Clone Your Clean Amp Tones!
Discover how to create hyper-realistic models of your favorite combos and stacks using impulse-response technology.
These days, rather than miking my guitar amps to track clean tones in my home studio, I record direct into my computer and get my sounds using digital “fingerprints” of these amps I’ve generated using impulse response (IR) technology. Frankly, the tones I get using amp IRs with direct-to-interface recording are 99-percent identical to the sound of a miked clean amp ... without the hum and hiss. The process is like using an amp simulator plug-in, but rather than the edgy, artificial tones they often yield, IRs sound startlingly real. As an added benefit, you skip the endless preset scrolling that often comes with using amp sims. It has made me an IR convert.
Through the miracle of IR technology, you too can easily make tone clones of your clean guitar or bass amps, and quickly load the digital replicas into your favorite digital audio workstation (DAW) for late-night sessions or just plain hassle-free recording. If this sounds intriguing, let me take you through the step-by-step process of making your own clean amp IRs. I’ll use popular software from Apple and Ableton to illustrate the procedure. We’ll start with the basics.
Typical impulse responses are made by playing and recording a sine sweep (a succession of sine waves spiraling up in frequency) through a system (i.e., speaker plus room plus mic), and then “deconvolving” the recorded signal to derive an impulsive sound, or IR, that reflects the sonic characteristics of the system. You then load the IR into a “convolver,” which can be a plug-in or hardware box. The sound fed through the convolver reflects the frequency response, phase, and ambience captured in the IR.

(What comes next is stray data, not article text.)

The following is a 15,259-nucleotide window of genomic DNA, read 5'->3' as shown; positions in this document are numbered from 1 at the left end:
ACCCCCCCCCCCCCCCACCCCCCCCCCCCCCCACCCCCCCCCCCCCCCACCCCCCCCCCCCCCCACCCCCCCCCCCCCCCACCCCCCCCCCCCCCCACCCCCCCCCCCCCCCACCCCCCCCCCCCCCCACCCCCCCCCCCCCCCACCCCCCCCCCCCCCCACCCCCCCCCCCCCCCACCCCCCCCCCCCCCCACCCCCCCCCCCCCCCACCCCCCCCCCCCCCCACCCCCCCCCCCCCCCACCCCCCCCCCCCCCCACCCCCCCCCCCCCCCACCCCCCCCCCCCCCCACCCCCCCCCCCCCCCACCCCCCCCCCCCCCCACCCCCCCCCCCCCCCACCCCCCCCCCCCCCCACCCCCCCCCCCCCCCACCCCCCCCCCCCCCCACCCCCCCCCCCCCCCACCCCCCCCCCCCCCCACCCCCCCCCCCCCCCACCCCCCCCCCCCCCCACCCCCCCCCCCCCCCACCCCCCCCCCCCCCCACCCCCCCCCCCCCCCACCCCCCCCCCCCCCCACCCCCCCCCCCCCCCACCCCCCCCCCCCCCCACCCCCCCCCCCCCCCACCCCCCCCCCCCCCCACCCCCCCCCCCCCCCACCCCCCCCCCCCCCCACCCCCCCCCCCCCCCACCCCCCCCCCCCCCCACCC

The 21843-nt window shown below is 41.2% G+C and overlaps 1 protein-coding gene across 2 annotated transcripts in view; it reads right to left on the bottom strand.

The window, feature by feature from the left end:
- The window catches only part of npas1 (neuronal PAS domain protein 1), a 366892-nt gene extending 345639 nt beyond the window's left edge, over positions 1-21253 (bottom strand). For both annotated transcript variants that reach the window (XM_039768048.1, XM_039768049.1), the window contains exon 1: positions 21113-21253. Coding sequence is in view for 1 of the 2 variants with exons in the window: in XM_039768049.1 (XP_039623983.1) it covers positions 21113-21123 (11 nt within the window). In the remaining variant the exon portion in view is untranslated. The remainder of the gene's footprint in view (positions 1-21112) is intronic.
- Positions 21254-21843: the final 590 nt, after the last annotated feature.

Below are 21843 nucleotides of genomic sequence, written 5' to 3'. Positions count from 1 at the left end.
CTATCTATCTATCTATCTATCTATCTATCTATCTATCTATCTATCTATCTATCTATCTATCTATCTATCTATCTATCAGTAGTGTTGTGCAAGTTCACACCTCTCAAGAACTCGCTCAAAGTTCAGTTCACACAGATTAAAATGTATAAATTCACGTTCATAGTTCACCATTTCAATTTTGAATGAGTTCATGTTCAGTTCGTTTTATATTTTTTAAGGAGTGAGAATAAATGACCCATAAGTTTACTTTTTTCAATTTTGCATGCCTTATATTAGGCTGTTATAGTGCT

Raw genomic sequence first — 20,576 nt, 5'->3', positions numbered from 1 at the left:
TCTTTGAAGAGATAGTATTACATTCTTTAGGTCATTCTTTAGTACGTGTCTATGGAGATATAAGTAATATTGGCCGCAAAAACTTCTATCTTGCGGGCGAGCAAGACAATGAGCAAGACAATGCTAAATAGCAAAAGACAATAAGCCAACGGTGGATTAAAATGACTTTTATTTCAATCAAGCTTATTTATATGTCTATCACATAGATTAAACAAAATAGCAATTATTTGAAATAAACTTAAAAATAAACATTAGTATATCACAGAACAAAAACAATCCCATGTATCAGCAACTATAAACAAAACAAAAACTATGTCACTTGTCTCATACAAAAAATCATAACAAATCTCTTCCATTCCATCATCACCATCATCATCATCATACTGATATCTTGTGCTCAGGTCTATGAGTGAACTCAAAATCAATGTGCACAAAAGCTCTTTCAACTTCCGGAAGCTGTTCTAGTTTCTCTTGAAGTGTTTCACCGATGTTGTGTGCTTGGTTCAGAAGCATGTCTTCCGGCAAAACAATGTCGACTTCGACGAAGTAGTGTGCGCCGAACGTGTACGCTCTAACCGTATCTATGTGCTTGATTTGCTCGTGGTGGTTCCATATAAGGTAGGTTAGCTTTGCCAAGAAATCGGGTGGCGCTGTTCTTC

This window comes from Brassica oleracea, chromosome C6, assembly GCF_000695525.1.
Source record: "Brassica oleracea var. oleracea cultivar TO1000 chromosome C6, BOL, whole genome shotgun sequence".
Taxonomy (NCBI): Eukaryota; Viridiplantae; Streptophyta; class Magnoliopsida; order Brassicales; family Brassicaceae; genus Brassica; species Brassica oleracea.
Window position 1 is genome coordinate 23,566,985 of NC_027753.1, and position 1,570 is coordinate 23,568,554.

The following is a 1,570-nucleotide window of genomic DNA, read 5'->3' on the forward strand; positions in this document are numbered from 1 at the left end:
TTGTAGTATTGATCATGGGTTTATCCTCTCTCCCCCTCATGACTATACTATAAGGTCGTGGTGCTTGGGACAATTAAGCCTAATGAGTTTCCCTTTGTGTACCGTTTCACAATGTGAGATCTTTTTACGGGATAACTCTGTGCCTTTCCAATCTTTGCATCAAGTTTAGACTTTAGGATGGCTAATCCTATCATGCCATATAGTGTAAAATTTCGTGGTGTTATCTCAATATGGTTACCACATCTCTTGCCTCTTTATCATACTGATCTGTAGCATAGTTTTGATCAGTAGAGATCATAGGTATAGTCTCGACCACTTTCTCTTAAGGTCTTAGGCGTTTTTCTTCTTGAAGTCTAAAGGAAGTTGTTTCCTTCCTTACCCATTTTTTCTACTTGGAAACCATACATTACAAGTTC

As a Premier Guitar reader, you may be familiar with the technique of using IRs of speaker cabinets to accurately reproduce the sound of an amp plugged into a speaker. This typically involves running the speaker output from an amp head into a load box, and then feeding the line out of the load box into your audio interface. The interface sends the signal into your chosen DAW software running a cabinet IR plug-in that’s loaded with a 4x12, 2x10, 1x12, or whatever cabinet style you have available. This is an excellent way to record your amp’s tones—including overdriven sounds—without having to set up microphones and make a racket that’s inappropriate for most domestic home studios.